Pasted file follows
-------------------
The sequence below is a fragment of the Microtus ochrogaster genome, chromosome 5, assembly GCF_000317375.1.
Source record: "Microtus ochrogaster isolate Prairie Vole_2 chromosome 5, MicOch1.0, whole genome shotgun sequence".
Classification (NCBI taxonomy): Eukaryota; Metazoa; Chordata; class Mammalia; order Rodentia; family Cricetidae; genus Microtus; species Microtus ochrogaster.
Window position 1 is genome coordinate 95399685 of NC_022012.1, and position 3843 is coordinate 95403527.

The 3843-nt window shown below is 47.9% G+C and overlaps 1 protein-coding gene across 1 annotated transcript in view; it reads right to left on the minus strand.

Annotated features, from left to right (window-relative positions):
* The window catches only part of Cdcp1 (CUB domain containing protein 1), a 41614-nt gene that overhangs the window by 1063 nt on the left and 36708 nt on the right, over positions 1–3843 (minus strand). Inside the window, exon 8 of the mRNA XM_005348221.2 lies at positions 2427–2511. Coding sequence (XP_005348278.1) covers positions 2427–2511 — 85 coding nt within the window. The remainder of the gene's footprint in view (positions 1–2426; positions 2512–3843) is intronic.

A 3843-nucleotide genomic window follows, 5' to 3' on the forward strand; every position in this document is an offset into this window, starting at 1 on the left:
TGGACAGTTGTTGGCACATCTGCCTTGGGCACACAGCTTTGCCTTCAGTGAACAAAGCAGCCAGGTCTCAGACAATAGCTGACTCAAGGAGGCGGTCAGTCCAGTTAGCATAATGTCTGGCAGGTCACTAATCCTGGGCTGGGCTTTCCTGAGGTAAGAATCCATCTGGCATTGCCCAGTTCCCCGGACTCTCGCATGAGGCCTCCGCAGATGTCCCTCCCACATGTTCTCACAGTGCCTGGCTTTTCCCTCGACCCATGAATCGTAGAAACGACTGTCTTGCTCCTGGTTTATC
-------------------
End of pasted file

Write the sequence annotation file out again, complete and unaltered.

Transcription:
The sequence below is a fragment of the Microtus ochrogaster genome, chromosome 5, assembly GCF_000317375.1.
Source record: "Microtus ochrogaster isolate Prairie Vole_2 chromosome 5, MicOch1.0, whole genome shotgun sequence".
Classification (NCBI taxonomy): Eukaryota; Metazoa; Chordata; class Mammalia; order Rodentia; family Cricetidae; genus Microtus; species Microtus ochrogaster.
Window position 1 is genome coordinate 95399685 of NC_022012.1, and position 3843 is coordinate 95403527.

The 3843-nt window shown below is 47.9% G+C and overlaps 1 protein-coding gene across 1 annotated transcript in view; it reads right to left on the minus strand.

Annotated features, from left to right (window-relative positions):
* The window catches only part of Cdcp1 (CUB domain containing protein 1), a 41614-nt gene that overhangs the window by 1063 nt on the left and 36708 nt on the right, over positions 1–3843 (minus strand). Inside the window, exon 8 of the mRNA XM_005348221.2 lies at positions 2427–2511. Coding sequence (XP_005348278.1) covers positions 2427–2511 — 85 coding nt within the window. The remainder of the gene's footprint in view (positions 1–2426; positions 2512–3843) is intronic.

A 3843-nucleotide genomic window follows, 5' to 3' on the forward strand; every position in this document is an offset into this window, starting at 1 on the left:
TGGACAGTTGTTGGCACATCTGCCTTGGGCACACAGCTTTGCCTTCAGTGAACAAAGCAGCCAGGTCTCAGACAATAGCTGACTCAAGGAGGCGGTCAGTCCAGTTAGCATAATGTCTGGCAGGTCACTAATCCTGGGCTGGGCTTTCCTGAGGTAAGAATCCATCTGGCATTGCCCAGTTCCCCGGACTCTCGCATGAGGCCTCCGCAGATGTCCCTCCCACATGTTCTCACAGTGCCTGGCTTTTCCCTCGACCCATGAATCGTAGAAACGACTGTCTTGCTCCTGGTTTATC